Accessible home in Hampshire

An inspiring accessible house in Hampshire

Building a new home on part of their garden has been transformative for one family

By Rebecca Foster | 27 January 2022

Despite being fans of the TV series, retirees Jo and David Wright had never contemplated taking on their own Grand Designs-style project, until they found themselves in need of a wheelchair-friendly house.

Following an infection in her spine, Jo found herself in need a more accessible home. The couple raised their three grown-up children, Lizzie, Sally and Tim, in a six-bedroom, four-storey Edwardian house in the Hampshire countryside.

No longer suitable for Jo’s needs, the couple started searching for a single-storey property, but couldn’t find anything they liked. They then investigated the possibility of extending their home to create a wheelchair-friendly ground floor.

‘Building an extension would have left me cut off from everyone,’ Jo explains. ‘I wanted to be able to go into every room and be entirely independent.’

A modern accessible self-build home with lift in Hampshire

Photo: Jim Stephenson

Finding land

Jo, 60, and David, 62, turned their attention to finding land on which to build a new house. They didn’t have to look far. ‘Our home is on a two-acre site, so we came up with the idea of dividing the plot in two,’ says Jo.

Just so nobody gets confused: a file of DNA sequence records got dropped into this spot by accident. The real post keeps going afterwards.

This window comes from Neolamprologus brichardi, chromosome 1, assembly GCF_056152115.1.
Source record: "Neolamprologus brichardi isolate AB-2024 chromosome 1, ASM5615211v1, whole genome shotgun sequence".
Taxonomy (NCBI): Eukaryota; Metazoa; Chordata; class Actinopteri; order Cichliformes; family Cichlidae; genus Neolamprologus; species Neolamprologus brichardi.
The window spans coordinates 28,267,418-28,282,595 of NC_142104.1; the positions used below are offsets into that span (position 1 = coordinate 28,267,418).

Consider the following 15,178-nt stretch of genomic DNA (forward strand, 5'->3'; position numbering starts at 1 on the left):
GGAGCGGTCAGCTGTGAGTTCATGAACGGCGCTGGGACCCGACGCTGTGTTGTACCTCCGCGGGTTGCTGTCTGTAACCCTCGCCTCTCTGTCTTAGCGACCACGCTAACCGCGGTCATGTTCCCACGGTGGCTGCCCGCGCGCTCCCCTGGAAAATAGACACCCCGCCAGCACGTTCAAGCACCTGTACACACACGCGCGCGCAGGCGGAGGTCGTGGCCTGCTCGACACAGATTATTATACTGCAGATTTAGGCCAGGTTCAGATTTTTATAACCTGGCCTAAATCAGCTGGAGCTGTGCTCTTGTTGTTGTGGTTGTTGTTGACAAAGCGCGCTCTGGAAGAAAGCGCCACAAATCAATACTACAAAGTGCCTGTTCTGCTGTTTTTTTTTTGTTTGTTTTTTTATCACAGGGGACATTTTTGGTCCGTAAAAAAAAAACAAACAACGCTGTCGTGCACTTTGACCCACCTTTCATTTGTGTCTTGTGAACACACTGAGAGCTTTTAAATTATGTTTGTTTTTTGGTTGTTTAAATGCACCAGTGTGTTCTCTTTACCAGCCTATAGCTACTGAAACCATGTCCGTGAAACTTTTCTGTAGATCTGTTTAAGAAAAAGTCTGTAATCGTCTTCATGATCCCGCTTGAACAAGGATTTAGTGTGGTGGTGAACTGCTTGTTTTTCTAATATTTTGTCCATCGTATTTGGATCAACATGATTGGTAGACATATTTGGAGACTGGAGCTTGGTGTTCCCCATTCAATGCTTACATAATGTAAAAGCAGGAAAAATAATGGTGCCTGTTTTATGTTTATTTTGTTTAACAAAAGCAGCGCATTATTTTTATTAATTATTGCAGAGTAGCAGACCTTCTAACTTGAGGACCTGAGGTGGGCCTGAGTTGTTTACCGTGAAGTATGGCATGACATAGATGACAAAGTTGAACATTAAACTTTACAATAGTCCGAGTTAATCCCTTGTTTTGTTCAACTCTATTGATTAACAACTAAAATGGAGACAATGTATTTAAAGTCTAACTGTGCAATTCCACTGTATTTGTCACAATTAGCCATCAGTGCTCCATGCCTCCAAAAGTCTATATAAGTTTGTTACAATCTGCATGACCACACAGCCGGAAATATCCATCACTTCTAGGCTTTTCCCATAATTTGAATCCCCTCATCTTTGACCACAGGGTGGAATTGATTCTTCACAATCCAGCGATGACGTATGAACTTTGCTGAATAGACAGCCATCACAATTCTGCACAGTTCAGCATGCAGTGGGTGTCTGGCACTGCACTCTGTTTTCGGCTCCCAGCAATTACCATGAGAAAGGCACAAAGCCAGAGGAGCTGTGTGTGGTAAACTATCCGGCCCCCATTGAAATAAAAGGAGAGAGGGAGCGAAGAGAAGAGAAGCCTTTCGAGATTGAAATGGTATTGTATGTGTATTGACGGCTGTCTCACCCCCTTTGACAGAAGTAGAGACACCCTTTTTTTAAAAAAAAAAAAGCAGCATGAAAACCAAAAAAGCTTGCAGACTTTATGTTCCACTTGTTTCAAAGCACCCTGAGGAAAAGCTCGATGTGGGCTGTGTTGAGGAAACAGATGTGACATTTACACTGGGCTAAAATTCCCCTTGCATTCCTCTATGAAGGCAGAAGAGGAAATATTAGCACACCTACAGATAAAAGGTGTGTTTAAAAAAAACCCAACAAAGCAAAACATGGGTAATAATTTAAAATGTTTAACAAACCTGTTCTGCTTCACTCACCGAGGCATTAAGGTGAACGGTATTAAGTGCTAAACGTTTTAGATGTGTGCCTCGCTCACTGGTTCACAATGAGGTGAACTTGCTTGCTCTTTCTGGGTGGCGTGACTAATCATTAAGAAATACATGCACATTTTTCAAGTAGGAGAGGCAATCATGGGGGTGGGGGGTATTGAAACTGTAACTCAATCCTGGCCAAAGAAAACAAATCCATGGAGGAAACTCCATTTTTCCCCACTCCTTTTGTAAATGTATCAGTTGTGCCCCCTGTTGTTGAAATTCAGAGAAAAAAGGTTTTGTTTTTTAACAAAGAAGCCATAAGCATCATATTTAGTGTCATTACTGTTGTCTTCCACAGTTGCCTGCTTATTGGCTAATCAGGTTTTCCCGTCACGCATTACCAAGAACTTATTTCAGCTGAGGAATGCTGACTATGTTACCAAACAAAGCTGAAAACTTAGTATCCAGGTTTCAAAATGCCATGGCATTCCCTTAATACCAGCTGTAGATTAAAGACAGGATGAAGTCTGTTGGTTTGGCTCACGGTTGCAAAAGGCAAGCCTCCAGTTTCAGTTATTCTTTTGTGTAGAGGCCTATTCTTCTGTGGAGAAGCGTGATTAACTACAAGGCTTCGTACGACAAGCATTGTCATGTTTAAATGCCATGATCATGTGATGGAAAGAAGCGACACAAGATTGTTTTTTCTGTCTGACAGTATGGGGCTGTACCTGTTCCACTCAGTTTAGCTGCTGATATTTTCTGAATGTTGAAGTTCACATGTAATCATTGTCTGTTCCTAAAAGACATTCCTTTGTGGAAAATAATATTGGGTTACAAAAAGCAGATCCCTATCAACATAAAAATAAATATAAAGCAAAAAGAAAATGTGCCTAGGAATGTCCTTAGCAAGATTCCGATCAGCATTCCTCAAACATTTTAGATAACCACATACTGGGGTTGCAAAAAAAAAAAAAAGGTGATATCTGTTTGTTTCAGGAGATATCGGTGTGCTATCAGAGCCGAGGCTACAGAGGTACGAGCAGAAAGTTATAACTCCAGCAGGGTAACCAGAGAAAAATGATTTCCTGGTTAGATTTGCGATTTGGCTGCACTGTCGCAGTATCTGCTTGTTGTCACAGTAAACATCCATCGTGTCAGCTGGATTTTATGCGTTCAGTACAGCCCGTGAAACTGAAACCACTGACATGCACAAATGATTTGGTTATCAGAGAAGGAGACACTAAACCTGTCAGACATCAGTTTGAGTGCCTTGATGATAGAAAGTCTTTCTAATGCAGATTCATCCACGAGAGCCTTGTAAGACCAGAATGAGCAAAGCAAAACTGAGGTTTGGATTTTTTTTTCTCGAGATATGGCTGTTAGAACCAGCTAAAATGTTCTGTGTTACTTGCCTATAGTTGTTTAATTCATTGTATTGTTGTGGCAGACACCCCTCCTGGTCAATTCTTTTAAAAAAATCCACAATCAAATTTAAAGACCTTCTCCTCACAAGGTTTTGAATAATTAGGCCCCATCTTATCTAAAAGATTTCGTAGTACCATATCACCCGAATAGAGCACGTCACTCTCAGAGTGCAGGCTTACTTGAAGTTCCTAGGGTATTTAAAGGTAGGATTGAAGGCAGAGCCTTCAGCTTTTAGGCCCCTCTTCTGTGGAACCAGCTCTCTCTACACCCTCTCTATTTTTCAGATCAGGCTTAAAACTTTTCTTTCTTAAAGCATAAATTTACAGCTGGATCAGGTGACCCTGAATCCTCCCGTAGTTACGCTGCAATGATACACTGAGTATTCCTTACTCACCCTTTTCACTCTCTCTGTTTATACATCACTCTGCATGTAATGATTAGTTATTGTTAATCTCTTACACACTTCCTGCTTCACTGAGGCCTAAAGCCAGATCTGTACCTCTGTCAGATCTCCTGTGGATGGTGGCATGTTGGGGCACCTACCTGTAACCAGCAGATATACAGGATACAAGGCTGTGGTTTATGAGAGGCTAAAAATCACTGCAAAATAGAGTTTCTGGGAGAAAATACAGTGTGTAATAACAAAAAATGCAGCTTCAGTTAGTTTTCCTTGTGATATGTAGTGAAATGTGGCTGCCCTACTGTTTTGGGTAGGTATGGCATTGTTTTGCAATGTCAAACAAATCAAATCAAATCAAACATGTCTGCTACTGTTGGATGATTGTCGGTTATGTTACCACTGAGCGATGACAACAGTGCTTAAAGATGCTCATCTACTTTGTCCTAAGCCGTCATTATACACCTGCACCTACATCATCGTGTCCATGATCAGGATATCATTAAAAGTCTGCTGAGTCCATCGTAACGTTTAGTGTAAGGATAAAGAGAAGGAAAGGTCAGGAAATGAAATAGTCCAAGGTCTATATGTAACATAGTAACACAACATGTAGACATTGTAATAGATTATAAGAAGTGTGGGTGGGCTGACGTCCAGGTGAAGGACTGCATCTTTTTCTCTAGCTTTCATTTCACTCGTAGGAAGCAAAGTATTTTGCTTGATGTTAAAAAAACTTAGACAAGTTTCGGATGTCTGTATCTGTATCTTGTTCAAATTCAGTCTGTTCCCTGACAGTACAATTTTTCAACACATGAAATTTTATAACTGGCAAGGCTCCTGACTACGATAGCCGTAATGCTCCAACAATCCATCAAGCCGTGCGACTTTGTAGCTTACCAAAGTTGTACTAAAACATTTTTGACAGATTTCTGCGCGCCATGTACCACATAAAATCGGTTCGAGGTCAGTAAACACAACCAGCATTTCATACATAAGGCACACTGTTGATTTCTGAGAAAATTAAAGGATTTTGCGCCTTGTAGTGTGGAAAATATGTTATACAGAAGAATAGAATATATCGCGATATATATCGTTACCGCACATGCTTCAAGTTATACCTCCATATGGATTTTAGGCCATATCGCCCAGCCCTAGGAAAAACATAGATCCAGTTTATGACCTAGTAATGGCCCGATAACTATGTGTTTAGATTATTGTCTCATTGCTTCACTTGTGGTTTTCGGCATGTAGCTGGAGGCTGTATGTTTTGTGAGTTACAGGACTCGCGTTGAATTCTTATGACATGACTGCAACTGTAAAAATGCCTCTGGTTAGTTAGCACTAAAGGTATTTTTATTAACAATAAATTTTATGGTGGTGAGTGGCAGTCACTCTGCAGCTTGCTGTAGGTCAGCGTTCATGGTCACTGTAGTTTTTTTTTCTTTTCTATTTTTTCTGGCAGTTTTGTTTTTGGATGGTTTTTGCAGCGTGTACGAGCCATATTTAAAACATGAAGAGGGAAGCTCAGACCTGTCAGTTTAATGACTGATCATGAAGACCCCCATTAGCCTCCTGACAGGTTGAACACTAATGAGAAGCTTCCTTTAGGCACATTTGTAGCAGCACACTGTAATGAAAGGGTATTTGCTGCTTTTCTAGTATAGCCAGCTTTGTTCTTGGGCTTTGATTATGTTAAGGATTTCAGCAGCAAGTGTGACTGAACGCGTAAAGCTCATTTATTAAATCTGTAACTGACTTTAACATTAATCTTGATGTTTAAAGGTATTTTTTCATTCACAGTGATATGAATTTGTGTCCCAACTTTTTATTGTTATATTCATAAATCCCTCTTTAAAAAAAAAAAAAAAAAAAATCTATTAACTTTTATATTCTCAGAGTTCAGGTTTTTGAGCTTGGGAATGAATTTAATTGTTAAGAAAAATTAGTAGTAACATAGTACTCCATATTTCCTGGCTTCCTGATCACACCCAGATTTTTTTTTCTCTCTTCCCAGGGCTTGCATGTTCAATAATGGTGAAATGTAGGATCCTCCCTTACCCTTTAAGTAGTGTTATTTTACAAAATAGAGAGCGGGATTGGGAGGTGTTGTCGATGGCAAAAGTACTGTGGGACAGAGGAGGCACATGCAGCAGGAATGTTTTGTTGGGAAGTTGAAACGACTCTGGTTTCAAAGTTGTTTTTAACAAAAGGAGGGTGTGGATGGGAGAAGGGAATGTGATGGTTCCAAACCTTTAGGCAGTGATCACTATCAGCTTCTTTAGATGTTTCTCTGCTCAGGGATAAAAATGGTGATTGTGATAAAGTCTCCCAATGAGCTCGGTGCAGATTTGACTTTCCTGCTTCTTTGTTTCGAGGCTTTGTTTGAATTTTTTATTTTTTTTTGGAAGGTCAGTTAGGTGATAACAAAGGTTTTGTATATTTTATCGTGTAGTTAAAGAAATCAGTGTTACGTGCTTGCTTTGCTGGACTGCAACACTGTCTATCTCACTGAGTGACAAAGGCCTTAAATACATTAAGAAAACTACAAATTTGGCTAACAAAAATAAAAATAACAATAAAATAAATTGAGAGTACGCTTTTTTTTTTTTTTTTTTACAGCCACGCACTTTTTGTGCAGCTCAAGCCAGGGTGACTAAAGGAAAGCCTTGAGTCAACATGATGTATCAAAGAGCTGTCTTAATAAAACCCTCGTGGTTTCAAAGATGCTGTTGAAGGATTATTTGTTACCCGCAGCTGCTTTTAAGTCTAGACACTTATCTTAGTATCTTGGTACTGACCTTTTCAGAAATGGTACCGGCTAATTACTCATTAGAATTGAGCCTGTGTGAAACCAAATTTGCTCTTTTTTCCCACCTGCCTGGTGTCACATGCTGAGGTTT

Not knowing whether building another house would be possible from a planning perspective, they sought the help of an architect. ‘I’d been doing some research online, looking for local practices,’ says Jo. ‘I went away from the computer and came back to find that an advert for the architecture firm Ayre Chamberlain Gaunt had popped up. We gave them a call, and the rest is history.’

The practice had a successful track record when it came to working with the local planning office, and was open to the couple’s ideas. Though Lizzie, Sally and Tim had left to study at their respective universities, the new house needed to be a base to which they could all return, so they went for five bedrooms. ‘Dominic Gaunt and the team listened to us,’ says Jo. ‘We wanted a home that worked for the whole family – with me just happening to be a wheelchair user.’

The wheelchair-friendly house has an accessible kitchen, dining and living area

Photo: Jim Stephenson

Wheelchair friendly design

The design also evolved from the couple’s desire for a complete contrast to their old house. ‘It is red brick, with turrets and multiple levels in a Gothic style, whereas the new-build is contemporary,’ says Dominic, who is a director at Ayre Chamberlain Gaunt. Inside, the open-plan layout includes level thresholds, along with enough space for a wheelchair to turn.

After bouncing around ideas with Jo and David, the practice presented them with three design concepts. ‘We homed in on one option pretty quickly,’ says Jo. Once this had been nailed down, the couple obtained outline planning permission to build on an area of their garden fondly known as the football pitch. ‘When the kids were younger it was filled with goal posts and the trampoline – it wasn’t cultivated garden,’ explains Jo.